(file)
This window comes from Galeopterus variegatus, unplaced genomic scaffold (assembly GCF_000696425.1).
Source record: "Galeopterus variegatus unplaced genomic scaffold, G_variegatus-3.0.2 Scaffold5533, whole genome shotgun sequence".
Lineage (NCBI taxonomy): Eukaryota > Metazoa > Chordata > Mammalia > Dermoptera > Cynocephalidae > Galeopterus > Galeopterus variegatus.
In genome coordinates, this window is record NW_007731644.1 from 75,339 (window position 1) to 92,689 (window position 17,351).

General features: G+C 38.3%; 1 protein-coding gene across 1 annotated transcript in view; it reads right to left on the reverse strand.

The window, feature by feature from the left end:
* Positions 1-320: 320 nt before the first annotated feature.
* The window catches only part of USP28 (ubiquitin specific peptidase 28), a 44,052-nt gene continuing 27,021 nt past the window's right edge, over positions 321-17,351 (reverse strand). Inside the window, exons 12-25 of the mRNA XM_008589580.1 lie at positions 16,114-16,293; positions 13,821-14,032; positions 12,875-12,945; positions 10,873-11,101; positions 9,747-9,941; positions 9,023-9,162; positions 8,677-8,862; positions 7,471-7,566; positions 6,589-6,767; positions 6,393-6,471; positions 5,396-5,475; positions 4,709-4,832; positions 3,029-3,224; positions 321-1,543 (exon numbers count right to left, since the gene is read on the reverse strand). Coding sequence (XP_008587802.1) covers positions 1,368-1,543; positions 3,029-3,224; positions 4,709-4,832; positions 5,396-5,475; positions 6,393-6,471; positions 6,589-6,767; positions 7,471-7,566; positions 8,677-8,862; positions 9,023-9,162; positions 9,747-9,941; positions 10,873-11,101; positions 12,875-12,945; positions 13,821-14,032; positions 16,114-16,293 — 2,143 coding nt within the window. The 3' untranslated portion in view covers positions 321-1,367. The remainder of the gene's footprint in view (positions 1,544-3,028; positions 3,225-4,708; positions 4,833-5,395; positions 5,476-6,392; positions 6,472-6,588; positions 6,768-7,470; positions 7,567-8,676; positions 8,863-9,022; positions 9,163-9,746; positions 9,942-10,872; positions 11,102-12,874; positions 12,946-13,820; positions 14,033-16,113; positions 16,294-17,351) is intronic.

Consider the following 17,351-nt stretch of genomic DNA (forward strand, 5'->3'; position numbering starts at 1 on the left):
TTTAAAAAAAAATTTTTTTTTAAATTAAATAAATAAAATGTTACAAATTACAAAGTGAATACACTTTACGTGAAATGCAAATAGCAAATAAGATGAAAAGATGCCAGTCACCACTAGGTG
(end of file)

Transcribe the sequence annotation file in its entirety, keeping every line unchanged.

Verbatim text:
This window comes from Galeopterus variegatus, unplaced genomic scaffold (assembly GCF_000696425.1).
Source record: "Galeopterus variegatus unplaced genomic scaffold, G_variegatus-3.0.2 Scaffold5533, whole genome shotgun sequence".
Lineage (NCBI taxonomy): Eukaryota > Metazoa > Chordata > Mammalia > Dermoptera > Cynocephalidae > Galeopterus > Galeopterus variegatus.
In genome coordinates, this window is record NW_007731644.1 from 75,339 (window position 1) to 92,689 (window position 17,351).

General features: G+C 38.3%; 1 protein-coding gene across 1 annotated transcript in view; it reads right to left on the reverse strand.

The window, feature by feature from the left end:
* Positions 1-320: 320 nt before the first annotated feature.
* The window catches only part of USP28 (ubiquitin specific peptidase 28), a 44,052-nt gene continuing 27,021 nt past the window's right edge, over positions 321-17,351 (reverse strand). Inside the window, exons 12-25 of the mRNA XM_008589580.1 lie at positions 16,114-16,293; positions 13,821-14,032; positions 12,875-12,945; positions 10,873-11,101; positions 9,747-9,941; positions 9,023-9,162; positions 8,677-8,862; positions 7,471-7,566; positions 6,589-6,767; positions 6,393-6,471; positions 5,396-5,475; positions 4,709-4,832; positions 3,029-3,224; positions 321-1,543 (exon numbers count right to left, since the gene is read on the reverse strand). Coding sequence (XP_008587802.1) covers positions 1,368-1,543; positions 3,029-3,224; positions 4,709-4,832; positions 5,396-5,475; positions 6,393-6,471; positions 6,589-6,767; positions 7,471-7,566; positions 8,677-8,862; positions 9,023-9,162; positions 9,747-9,941; positions 10,873-11,101; positions 12,875-12,945; positions 13,821-14,032; positions 16,114-16,293 — 2,143 coding nt within the window. The 3' untranslated portion in view covers positions 321-1,367. The remainder of the gene's footprint in view (positions 1,544-3,028; positions 3,225-4,708; positions 4,833-5,395; positions 5,476-6,392; positions 6,472-6,588; positions 6,768-7,470; positions 7,567-8,676; positions 8,863-9,022; positions 9,163-9,746; positions 9,942-10,872; positions 11,102-12,874; positions 12,946-13,820; positions 14,033-16,113; positions 16,294-17,351) is intronic.

Consider the following 17,351-nt stretch of genomic DNA (forward strand, 5'->3'; position numbering starts at 1 on the left):
TTTAAAAAAAAATTTTTTTTTAAATTAAATAAATAAAATGTTACAAATTACAAAGTGAATACACTTTACGTGAAATGCAAATAGCAAATAAGATGAAAAGATGCCAGTCACCACTAGGTG